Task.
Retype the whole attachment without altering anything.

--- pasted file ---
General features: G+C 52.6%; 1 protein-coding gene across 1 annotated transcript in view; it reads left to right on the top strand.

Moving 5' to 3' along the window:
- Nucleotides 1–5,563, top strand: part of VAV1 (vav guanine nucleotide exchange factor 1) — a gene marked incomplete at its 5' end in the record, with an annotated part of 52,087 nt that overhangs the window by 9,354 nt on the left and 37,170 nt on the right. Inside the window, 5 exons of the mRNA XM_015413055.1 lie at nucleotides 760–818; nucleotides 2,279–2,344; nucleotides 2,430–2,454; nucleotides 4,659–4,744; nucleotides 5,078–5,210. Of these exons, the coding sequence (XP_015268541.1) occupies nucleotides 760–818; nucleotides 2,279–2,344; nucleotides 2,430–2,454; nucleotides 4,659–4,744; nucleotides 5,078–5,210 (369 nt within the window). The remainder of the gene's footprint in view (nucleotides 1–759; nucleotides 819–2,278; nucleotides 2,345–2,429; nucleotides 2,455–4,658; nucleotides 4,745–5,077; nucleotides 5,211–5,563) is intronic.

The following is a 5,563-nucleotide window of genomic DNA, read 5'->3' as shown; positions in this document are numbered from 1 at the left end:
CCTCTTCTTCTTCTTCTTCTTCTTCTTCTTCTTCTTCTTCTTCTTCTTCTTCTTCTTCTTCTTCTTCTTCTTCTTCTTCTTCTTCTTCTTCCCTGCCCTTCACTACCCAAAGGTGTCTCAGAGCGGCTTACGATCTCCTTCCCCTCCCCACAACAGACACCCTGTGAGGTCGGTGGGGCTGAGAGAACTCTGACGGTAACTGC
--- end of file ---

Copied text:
General features: G+C 52.6%; 1 protein-coding gene across 1 annotated transcript in view; it reads left to right on the top strand.

Moving 5' to 3' along the window:
- Nucleotides 1–5,563, top strand: part of VAV1 (vav guanine nucleotide exchange factor 1) — a gene marked incomplete at its 5' end in the record, with an annotated part of 52,087 nt that overhangs the window by 9,354 nt on the left and 37,170 nt on the right. Inside the window, 5 exons of the mRNA XM_015413055.1 lie at nucleotides 760–818; nucleotides 2,279–2,344; nucleotides 2,430–2,454; nucleotides 4,659–4,744; nucleotides 5,078–5,210. Of these exons, the coding sequence (XP_015268541.1) occupies nucleotides 760–818; nucleotides 2,279–2,344; nucleotides 2,430–2,454; nucleotides 4,659–4,744; nucleotides 5,078–5,210 (369 nt within the window). The remainder of the gene's footprint in view (nucleotides 1–759; nucleotides 819–2,278; nucleotides 2,345–2,429; nucleotides 2,455–4,658; nucleotides 4,745–5,077; nucleotides 5,211–5,563) is intronic.

The following is a 5,563-nucleotide window of genomic DNA, read 5'->3' as shown; positions in this document are numbered from 1 at the left end:
CCTCTTCTTCTTCTTCTTCTTCTTCTTCTTCTTCTTCTTCTTCTTCTTCTTCTTCTTCTTCTTCTTCTTCTTCTTCTTCTTCTTCTTCTTCCCTGCCCTTCACTACCCAAAGGTGTCTCAGAGCGGCTTACGATCTCCTTCCCCTCCCCACAACAGACACCCTGTGAGGTCGGTGGGGCTGAGAGAACTCTGACGGTAACTGC